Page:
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Dr. Aaron L. Friedberg discusses competition between China and the United States

On April 8, Aaron L. Friedberg, Professor of Politics and International Affairs at Princeton University, gave a lecture at The Institute of World Politics, where he discussed his book, A Contest for Supremacy: China, America, and the Struggle for Mastery in Asia.

In A Contest for Supremacy, Dr. Friedberg summarized different reasons why a relationship between the United States and China is possible and would be lucrative for both parties. Dr. Friedberg discussed economic advantages to partnership, the question of democratization in China, and common issues between the two superpowers, such as nuclear threat and climate change.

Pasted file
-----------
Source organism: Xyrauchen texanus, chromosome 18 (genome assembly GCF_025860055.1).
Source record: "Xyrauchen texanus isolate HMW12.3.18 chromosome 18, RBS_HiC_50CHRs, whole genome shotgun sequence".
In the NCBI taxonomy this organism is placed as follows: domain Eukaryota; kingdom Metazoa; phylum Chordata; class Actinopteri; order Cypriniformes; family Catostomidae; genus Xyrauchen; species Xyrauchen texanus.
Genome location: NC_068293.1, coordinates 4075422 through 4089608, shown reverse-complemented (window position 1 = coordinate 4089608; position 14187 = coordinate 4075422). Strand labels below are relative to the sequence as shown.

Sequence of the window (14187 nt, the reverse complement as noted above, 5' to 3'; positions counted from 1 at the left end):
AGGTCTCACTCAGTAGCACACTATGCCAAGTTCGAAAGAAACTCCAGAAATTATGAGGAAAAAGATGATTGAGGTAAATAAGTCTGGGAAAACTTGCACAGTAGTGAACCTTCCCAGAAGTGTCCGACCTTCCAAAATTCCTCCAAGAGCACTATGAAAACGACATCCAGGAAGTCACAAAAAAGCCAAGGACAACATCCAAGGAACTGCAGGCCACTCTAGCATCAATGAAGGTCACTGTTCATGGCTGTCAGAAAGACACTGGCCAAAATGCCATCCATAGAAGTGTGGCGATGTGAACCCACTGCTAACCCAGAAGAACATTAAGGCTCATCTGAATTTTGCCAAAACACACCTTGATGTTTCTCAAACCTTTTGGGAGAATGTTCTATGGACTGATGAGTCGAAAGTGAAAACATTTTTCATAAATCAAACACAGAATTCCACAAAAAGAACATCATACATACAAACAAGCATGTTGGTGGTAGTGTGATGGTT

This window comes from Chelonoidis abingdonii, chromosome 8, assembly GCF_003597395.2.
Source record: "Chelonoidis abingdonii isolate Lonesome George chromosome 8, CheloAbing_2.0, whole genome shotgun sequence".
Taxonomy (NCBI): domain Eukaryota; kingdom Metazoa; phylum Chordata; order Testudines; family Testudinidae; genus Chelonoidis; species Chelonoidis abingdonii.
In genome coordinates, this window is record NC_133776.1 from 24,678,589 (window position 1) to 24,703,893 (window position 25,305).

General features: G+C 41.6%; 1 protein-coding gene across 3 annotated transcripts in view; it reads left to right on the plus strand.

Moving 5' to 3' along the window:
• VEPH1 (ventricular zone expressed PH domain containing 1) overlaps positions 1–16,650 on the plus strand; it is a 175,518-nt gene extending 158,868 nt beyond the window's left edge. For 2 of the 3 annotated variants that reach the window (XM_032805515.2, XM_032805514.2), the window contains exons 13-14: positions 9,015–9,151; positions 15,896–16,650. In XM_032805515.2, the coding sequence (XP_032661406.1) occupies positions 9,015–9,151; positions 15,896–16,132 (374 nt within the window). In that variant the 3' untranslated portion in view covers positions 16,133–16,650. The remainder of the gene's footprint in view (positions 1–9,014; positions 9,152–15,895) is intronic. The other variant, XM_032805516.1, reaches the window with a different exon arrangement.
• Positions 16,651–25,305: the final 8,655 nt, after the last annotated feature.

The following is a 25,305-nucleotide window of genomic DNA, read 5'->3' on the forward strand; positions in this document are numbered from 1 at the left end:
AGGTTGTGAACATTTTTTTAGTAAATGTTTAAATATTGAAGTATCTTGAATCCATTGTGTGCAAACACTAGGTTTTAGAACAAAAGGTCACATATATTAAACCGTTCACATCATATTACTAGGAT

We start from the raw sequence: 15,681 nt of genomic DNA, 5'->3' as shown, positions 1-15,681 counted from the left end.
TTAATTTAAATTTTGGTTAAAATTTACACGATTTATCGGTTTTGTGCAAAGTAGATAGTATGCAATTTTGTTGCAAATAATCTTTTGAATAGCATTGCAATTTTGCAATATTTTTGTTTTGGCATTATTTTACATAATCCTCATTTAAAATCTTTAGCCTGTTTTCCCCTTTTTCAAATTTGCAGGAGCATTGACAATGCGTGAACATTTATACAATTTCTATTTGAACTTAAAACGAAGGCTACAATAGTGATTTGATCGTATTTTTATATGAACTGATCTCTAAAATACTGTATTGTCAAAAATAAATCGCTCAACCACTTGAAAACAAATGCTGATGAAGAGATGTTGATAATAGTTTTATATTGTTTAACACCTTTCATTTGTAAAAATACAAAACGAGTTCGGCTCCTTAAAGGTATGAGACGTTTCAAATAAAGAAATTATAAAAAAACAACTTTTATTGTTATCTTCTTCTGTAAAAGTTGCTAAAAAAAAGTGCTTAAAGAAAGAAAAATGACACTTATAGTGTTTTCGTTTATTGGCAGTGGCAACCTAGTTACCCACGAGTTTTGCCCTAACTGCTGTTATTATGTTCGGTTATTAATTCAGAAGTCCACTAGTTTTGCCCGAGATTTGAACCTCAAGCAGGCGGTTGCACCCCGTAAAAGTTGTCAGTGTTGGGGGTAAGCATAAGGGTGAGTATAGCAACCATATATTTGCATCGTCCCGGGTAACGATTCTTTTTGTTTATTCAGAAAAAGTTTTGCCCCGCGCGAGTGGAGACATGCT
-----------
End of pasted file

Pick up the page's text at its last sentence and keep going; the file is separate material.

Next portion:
Dr. Friedberg also acknowledged the ideological and political differences between the U.S. and China and how this is still a huge obstacle to overcome. Aside from China being a one-party system and the U.S. being a democracy, mainland China is significantly different culturally from the U.S.

Dr. Friedberg also pointed out that the financial crisis of 2008 did not devastate China in the way that it did the U.S.

Dr. Friedberg’s greatest concern was not inevitable dominance of the Chinese military in any given theater or capacity, but in the seemingly inexorable tide of growth China’s economy has been experiencing, and seems able to sustain into the future. To remain competitive in the future, America must also broaden the base of its economic activity, including more intensive investment into education, infrastructure, and technology. 

Dr. Aaron Friedberg is a professor of politics and international affairs at Princeton University. Dr. Friedberg is the author of two other books, The Weary Titan, 1895-1905: Britain and the Experience of Relative Decline and In the Shadow of the Garrison State: America’s Anti-Statism and Its Cold War Grand Strategy. His areas of interest include international relations, international security in East Asia, foreign policy, and defense policy. He earned his A.B., A.M., and Ph.D. from Harvard University.